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Edited by Javed Ghulam Hussain and Jonathan M. Scott

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Jun Li

China has aspired to overhaul its growth model by vigorously promoting technological innovation and entrepreneurship. Like many other countries, however, a funding gap constrains new and technology ventures in the early stage of venture development. To address this challenge, China has used government-backed venture capital as an important means to plug the gap. Four super-sized central government backed venture capital guiding funds (VCGFs) have been set up and dozens of similar schemes are in operation at the local levels. Framed in the mould of the Yozma model, fund-of-funds and co-investment have been the dominant models to leverage private VC investments. This chapter provides a case study of government-backed venture capital schemes in China. It sets out to document the background conditions that explain the country’s need for public venture capital, to describe the distinct features of programme design in such schemes, and to tentatively assess the impact of government-backed venture capital.

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Colin Mason, Richard T. Harrison and Tiago Botelho

The ultimate purpose of investing in an entrepreneurial business is to achieve a financial return. Yet there is little discussion in the entrepreneurial finance literature on the exit process and only limited evidence on returns. This chapter focuses on business angels. It argues that the main challenge for business angels is in achieving an exit. Previous research indicates that returns from those exits that do occur are skewed: around half of all investments fail and only a small minority generate significant returns. We suggest that the difficulties in achieving profitable exits reflects, in part, the fact that most angels do not adopt an exit-centric approach to their investing. This involves considering the exit at all stages in the investment process, including the initial investment decision. The main features of an exit-centric investment strategy are discussed.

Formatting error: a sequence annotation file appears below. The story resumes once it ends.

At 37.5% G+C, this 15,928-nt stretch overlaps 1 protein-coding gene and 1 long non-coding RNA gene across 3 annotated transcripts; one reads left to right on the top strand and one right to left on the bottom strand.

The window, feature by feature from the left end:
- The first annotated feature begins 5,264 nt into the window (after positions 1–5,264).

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David Deakins

New Zealand is of interest for containing a unique and specific environment for entrepreneurs and for entrepreneurial finance. It is a small open economy with a population of 4.5 million and geographically remote and peripheral from the developed world’s major economies, in Europe and North America. This places special challenges on its entrepreneurs. However, it is ranked by the World Bank as one of the easiest economies in which to do business (New Zealand is ranked second behind only Singapore) reflecting a benign economic and financial regulatory environment. In this chapter we examine the demand and supply side implications of this context for entrepreneurial finance. New Zealand’s banks are largely Australian owned and were comparatively insulated from the Global Financial Crisis (GFC) post-2008, which arguably has provided continuity in entrepreneurial debt finance. However, by comparison with North America and Europe, sources of equity and venture capital are immature and regarded as being fragmented by financial commentators. As a result, the New Zealand government has sought to stimulate VC and equity markets. In this chapter we report demand side research conducted by the author with New Zealand technology-based small firms and their experience in raising entrepreneurial risk capital over a two year period from 2011 to 2013. The chapter concludes with some of the implications for ‘Kiwi’ entrepreneurs and observations on the emergence of embryonic business angel networks which have some unique characteristics.

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Sibylle Heilbrunn and Nonna Kushnirovich